r) Ghecking thetable angle position, L Wttn thetablein the horizontal remove the table insert, h e nb u t ta c o m b i n a t i s oq n u a ra eg a i n s th te s a wb l a d e a ss h o w n T . h es q u a rs eh o u l d fit flush against thesawblade. lf there is a gapbetween thetwo,loosen thetwotablelockknobs andmake sure thetableis seated properly onthetable stop under thetable. Tighten thelock knobs. lf thegapremains, adjust thetable stop(step 3).

Adjusting thetable stop Tiltthetable outof thewav, thenuse twowrenches as shown to adjust thetable stop. Use the lower wrench to hold thenutstationary andthe upper wrench to turnthetable stop: clockwise to lower it; counterclockwise to raise it. Recheck thetable angle.

84

SAFETY
to thetablesawor radial ompared f Iikea U arm sawthebandsawseems relativelysafemachine.There is no whine of a IVz-or 3-horseaggressive power motor turning a lO-inchsaw a thebandsawproduces blade;instead, liken woodworkers cuiethum that some And machine. tb the soundof a sewing with its bladeguardproperly set,no is exposed morethan% inchof theblade the table. above to betoo careful Still,it is impossible andthe machine with anywoodworking Bandsaw band sawis no exception. break,and when occasionally blades they do they tend to fly to the right of wherethe operatornormally stands' it is wiseto standslightlyto Therefore, the throat column side of the blade turn possible. If a bladesnaps, whenever offthe sawand do not openthewheel to installa new bladeuntil the covers completely. havestopped wheels Althoughthebladeguardadequately the bladeabovethe table,there covers guard at the level of the table no is it. As a result,you need or underneath out ofthe holecovyour hands to keep insert and refrain table the ered by the tableto clear under reaching from debrisfrom the bladebeforethe blade hascometo a stop. that occurwith Mostof theaccidents feed thebandsawarea resultofexcessive Feed a pressure andpoor handposition. into the blade,but steadily workpiece othwith a minimal amountof pressure' For mayjam andbreak. theblade erwise with one mostcuts,feedthe workpiece hand,usingthe otherhand to guideit. Keepyour fingersout of line with the of thefeedhand Hook thefingers blade. to preofthe workpiece aroundan edge vent them from slippinginto the blade the cuttingarea. asyour hand nears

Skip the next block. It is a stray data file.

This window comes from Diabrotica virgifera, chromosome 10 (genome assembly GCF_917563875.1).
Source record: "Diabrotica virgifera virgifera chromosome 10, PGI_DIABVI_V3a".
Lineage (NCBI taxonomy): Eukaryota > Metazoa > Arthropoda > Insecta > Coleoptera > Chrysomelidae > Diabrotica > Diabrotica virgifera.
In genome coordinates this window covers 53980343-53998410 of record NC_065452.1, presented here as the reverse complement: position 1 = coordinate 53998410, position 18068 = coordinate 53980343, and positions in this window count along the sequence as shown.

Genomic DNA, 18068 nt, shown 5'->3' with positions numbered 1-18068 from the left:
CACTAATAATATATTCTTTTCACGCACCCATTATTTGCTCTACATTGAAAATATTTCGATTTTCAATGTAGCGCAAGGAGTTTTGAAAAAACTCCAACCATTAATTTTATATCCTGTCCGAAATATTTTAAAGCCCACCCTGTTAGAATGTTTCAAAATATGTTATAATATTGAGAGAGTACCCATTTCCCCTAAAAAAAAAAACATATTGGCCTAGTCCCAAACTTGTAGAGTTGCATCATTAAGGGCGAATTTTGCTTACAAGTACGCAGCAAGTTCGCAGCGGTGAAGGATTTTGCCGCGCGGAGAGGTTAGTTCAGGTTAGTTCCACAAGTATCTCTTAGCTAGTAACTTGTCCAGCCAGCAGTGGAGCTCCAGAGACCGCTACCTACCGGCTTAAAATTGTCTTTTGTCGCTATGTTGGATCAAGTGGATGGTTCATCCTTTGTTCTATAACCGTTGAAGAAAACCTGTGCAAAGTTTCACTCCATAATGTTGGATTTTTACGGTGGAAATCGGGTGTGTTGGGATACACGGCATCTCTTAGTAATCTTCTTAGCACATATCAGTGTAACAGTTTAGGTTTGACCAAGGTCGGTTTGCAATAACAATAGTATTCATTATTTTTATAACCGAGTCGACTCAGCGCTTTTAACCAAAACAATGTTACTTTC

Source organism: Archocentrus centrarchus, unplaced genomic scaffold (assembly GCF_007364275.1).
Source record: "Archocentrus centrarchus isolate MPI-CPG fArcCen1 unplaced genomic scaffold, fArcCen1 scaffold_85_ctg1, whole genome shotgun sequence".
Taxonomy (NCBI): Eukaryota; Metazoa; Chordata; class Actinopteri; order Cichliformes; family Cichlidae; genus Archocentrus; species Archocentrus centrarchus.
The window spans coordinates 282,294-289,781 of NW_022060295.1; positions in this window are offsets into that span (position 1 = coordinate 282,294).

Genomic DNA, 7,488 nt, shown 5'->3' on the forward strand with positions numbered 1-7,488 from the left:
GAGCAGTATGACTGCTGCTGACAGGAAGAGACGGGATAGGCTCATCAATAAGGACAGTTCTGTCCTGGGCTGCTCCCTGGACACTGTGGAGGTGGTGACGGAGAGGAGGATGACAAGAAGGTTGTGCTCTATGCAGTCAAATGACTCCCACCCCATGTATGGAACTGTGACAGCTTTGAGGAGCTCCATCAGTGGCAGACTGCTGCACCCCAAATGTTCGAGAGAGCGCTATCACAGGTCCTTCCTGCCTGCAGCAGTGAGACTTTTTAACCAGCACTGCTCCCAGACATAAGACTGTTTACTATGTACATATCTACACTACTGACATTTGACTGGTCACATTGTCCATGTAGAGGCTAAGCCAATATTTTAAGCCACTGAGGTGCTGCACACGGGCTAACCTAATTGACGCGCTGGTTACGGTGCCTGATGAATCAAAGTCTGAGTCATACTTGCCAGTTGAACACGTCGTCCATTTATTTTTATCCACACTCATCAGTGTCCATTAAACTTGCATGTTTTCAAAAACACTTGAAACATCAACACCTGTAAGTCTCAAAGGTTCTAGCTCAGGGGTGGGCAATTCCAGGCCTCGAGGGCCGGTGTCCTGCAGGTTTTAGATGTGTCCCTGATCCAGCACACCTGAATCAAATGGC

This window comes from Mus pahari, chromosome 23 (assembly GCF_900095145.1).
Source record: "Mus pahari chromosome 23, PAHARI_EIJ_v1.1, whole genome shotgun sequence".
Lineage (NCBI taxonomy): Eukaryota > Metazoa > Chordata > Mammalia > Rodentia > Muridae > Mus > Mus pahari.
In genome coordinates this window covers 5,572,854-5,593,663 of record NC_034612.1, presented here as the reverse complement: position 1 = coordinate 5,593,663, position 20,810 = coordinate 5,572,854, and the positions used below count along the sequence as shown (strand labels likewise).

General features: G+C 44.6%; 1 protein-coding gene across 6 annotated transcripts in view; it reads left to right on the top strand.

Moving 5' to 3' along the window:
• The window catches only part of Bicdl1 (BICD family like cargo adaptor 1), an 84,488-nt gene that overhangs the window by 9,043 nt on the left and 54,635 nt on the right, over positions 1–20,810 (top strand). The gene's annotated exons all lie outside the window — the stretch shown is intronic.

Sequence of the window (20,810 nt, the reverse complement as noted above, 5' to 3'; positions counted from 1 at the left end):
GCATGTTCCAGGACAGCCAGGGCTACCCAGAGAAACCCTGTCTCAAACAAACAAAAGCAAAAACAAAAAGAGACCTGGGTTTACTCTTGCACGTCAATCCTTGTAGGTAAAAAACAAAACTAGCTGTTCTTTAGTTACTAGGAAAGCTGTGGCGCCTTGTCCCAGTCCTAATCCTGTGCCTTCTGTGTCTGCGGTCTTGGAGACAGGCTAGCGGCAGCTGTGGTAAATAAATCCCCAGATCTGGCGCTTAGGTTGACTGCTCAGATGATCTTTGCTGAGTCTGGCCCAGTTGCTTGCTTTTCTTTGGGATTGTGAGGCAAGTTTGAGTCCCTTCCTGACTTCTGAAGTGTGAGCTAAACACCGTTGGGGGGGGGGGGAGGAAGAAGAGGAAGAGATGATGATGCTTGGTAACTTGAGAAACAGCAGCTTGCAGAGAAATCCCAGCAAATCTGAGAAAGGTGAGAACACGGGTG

SAW BAND THE WITH SAFELY CUTTING


TIPS SAFETY BAI{D SAW
o Except a blade, when changing covers closed. thewheel keep always r Make aresharp, blades thatsaw sure Disconnect andundamaged. clean a blade, changing thesawbefore o Stand to the leftof the slightly at thefrontof the when cutting blade or allow saw table.Donotstand, band to the rightof to stand, anyone else in Thisis thedirection theblade. willfly if it breaks. which theblade o Donotcut untiltheblade isturning at fullspeed. . Keep yourhands fromthe away a Push is on.Use when thesaw blade or nanow stickor a jig to cut small oieces. r Avoid thataretootight making turns youareusing. This can fortheblade theblade. break . Cutwiththe blade guard no more theworkPiece. than% inchabove r Before outof a cut,turn backing off the saw.

guard guide blade and assembly theupper Setting guide 7ainch assembly a cut,settheupper to begin onthesaw turning Before and in position assembly theguide to hold Use onehand theworkpiece. above Alternatively, lockknobbbove). assembly theguide hand to tighten theother the lock thentighten up slightly, assembly theguide to lever usetheworkpiece notonly aspossible to theworkpiece asclose assembly theguide knob. Setting blade supportsthe it also is running; when thesaw protectsyou from theblade deflection. blade excessive minimizing asit cuts,

85

BAND SAWBLADES